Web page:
Dear Parents,

Watching the children’s progress as the weeks in school unfold, it is truly uplifting to see their ability to learn quickly and to absorb lessons and information throughout the day. Their motivation and eagerness to learn are enabling them to grow in so many areas, in a relatively short amount of time. There is, however, an area of challenge that seems to present difficulties to so many. That is in the realm of davening, the daily Tefillos.

…searching for insights and explanations for why so many otherwise successful students are struggling with davening.There are many reasons educators give for this nearly universal phenomenon, and parents, Rebbeim and teachers are constantly searching for insights and explanations for why so many otherwise successful students are struggling with davening and what can be done about it.  It may be worthwhile to examine what purpose Tefila is supposed to serve, to help us unlock a means to help the children (and ourselves).

In the beginning of this week’s Parsha, the Torah tells us: (Bereishis 25:21) And Isaac entreated Hashem, opposite his wife, because she was barren…”  Rabbeinu Bachya wonders why the Pasuk is written in this order. It would seemingly be more accurate to say first that Rivka was experiencing difficulty having a child, and then tell us that Yizchak prayed for Hashem to enable them to overcome her inability to bear children and to have a child.  Rabbeinu Bachya explains that the Torah recounts the events in this order, purposely, so we won’t mistakenly think that the main point was Rivka’s barrenness and in response to that, Yitzchak prayed.

…Hashem so greatly desires the Tefillos of Tzadikim, that He manipulates human events to motivate people to turn to Him in prayer.Rather, the reality is different, explains Rabbeinu Bachya.  The prayer is the Ikar, the main focus, and in fact, Rivka’s inability to bear children was secondary to that fact.  Hashem so greatly desires the Tefillos of Tzadikim, that He manipulates human events to motivate people to turn to Him in prayer.   The Medrash states clearly (Bereishis Rabba 45:4) that the reason the Imahos (Mothers) were barren was because Hashem desires the Tefilos of Tzadikim. The challenges will elicit beautiful prayer to which Hashem can bring beautiful answers. So great is the power of Tefilla, that the laws of nature are turned on their head, to bring forth more Tefilla.

This is a powerful lesson for us.  We need to turn to Hashem on a regular basis and pray for our needs and for the needs of those we love.  We should not wait for a Tzara (difficulty) to strike and then begin davening.  If our davening was sufficiently elevated and pure, we wouldn’t need the motivation of a crisis or emergency to jolt us into prayer.  We also learn from the Medrash that when a difficulty strikes, it is Hashem’s way of telling us: I miss you. I miss your Tefillos.  Rather than Him pushing us away by striking us, He is trying to get our attention– He is trying to draw us closer to Him.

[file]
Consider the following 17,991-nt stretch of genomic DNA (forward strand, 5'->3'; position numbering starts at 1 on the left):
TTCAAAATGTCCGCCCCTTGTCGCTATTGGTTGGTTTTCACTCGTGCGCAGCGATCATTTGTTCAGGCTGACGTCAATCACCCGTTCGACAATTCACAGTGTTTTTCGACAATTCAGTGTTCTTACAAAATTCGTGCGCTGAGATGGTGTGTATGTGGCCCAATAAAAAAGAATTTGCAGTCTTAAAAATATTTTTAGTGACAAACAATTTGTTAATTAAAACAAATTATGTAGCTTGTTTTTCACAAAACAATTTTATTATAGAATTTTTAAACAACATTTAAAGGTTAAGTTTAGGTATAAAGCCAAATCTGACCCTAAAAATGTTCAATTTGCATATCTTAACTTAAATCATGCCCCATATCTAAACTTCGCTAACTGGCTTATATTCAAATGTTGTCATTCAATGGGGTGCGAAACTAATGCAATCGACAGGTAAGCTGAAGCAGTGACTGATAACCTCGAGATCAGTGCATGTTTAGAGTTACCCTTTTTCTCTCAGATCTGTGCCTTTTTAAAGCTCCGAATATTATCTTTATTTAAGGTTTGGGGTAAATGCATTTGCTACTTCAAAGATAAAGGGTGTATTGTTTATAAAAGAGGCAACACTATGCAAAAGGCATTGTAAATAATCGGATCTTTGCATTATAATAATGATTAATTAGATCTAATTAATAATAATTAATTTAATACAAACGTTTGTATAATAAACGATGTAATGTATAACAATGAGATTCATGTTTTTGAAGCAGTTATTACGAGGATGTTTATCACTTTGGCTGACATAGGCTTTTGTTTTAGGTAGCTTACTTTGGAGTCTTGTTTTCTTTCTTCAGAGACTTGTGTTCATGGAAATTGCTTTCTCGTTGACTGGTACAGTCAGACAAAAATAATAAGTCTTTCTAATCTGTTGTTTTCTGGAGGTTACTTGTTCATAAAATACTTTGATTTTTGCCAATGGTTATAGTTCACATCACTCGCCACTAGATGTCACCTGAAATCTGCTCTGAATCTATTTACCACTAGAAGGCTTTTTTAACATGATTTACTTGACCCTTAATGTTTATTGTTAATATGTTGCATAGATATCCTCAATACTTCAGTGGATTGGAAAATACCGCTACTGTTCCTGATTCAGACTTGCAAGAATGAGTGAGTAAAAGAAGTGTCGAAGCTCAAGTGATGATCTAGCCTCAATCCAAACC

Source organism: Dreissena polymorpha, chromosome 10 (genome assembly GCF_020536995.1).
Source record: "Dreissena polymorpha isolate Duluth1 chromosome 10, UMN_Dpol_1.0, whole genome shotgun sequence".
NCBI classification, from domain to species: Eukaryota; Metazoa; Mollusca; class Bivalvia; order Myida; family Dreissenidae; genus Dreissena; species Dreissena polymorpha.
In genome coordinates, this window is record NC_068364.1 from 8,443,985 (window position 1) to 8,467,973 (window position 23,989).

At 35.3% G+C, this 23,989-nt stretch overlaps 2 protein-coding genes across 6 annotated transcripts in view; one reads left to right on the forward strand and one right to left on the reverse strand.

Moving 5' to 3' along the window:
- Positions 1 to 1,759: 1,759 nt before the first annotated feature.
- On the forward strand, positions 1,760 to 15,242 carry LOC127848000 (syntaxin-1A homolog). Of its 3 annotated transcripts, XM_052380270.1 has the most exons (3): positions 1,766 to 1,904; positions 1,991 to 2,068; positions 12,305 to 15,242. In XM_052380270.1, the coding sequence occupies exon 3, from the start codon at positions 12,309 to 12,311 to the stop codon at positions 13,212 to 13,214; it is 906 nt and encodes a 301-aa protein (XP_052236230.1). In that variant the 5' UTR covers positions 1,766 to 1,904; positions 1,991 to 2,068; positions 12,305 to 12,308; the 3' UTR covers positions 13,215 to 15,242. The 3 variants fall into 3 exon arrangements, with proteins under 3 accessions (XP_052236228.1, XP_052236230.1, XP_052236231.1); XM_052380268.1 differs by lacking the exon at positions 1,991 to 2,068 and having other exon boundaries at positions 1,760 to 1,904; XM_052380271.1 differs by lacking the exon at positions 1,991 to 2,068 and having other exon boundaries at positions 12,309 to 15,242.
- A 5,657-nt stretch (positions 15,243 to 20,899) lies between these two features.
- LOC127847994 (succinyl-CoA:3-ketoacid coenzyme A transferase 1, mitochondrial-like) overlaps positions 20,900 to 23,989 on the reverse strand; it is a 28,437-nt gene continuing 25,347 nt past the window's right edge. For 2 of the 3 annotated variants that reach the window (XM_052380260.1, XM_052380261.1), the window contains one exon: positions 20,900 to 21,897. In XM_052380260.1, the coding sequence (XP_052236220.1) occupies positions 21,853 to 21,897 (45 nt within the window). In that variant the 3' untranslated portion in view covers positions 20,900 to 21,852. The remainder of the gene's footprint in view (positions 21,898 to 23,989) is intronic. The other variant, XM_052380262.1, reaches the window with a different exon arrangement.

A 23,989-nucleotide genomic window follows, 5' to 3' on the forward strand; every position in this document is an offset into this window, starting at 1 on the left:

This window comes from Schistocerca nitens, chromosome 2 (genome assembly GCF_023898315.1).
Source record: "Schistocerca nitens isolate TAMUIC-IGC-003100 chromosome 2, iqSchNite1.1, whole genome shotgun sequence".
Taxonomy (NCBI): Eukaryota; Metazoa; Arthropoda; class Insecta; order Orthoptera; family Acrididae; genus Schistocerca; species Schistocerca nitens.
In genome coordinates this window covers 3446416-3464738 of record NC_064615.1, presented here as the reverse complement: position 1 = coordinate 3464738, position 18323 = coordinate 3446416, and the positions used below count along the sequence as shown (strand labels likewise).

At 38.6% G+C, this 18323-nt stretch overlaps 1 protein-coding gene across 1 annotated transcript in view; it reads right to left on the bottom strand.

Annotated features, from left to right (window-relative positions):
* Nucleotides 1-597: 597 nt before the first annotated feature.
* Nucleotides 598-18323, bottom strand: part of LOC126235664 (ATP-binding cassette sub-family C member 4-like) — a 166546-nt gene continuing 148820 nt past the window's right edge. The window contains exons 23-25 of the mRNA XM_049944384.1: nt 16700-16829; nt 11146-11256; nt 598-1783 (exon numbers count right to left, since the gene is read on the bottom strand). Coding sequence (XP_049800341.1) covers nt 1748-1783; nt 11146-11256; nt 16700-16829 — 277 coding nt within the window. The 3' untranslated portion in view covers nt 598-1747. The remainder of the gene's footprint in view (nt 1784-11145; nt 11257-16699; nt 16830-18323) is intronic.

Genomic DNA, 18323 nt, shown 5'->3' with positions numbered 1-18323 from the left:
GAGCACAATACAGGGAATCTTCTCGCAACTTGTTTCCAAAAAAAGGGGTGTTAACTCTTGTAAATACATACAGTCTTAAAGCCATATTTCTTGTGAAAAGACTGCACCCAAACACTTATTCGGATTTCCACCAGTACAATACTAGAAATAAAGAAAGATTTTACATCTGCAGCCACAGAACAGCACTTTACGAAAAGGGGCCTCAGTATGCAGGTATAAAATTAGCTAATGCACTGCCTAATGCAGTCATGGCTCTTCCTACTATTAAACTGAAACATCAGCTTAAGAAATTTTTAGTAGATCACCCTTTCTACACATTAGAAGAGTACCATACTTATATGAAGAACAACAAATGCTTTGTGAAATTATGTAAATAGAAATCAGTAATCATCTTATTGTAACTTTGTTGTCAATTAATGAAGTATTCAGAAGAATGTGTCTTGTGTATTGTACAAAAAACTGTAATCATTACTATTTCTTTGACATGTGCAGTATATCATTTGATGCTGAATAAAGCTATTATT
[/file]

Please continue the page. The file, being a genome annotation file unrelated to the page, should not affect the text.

When children see how important Tefilla is to their parents…, they will develop a different relationship towards davening.We need to internalize this message and we can and must share this with our children. If our prayer is focused, as they observe our efforts to understand more, to pronounce the words carefully, to focus on talking to Hashem, they will yearn to do the same.    Davening to Hashem is an incredible privilege.  It is important to Hashem that everyone of us, man, woman and child turn to Him in Tefilla.   Our children struggle with davening largely because it is a seemingly rote exercise, the same day in and day out.  We adults need to show in word and deed, that davening is so much more than reciting some words, and that it is critical to us and central to our relationship with Hashem.  It is a tangible sign of how much Hashem loves us and how important each person’s every Tefilla is, each and every day.

When children see how important Tefilla is to their parents and the important adults in their life, they will develop a different relationship towards davening.  They will learn to look at it as a privilege and opportunity, and each in his or her own way, will feel a closeness to Hashem that will calm them and fortify them as they go through the challenges of their young life.

Best wishes for a Shabbos of connection,

Rabbi Kalman Baumann

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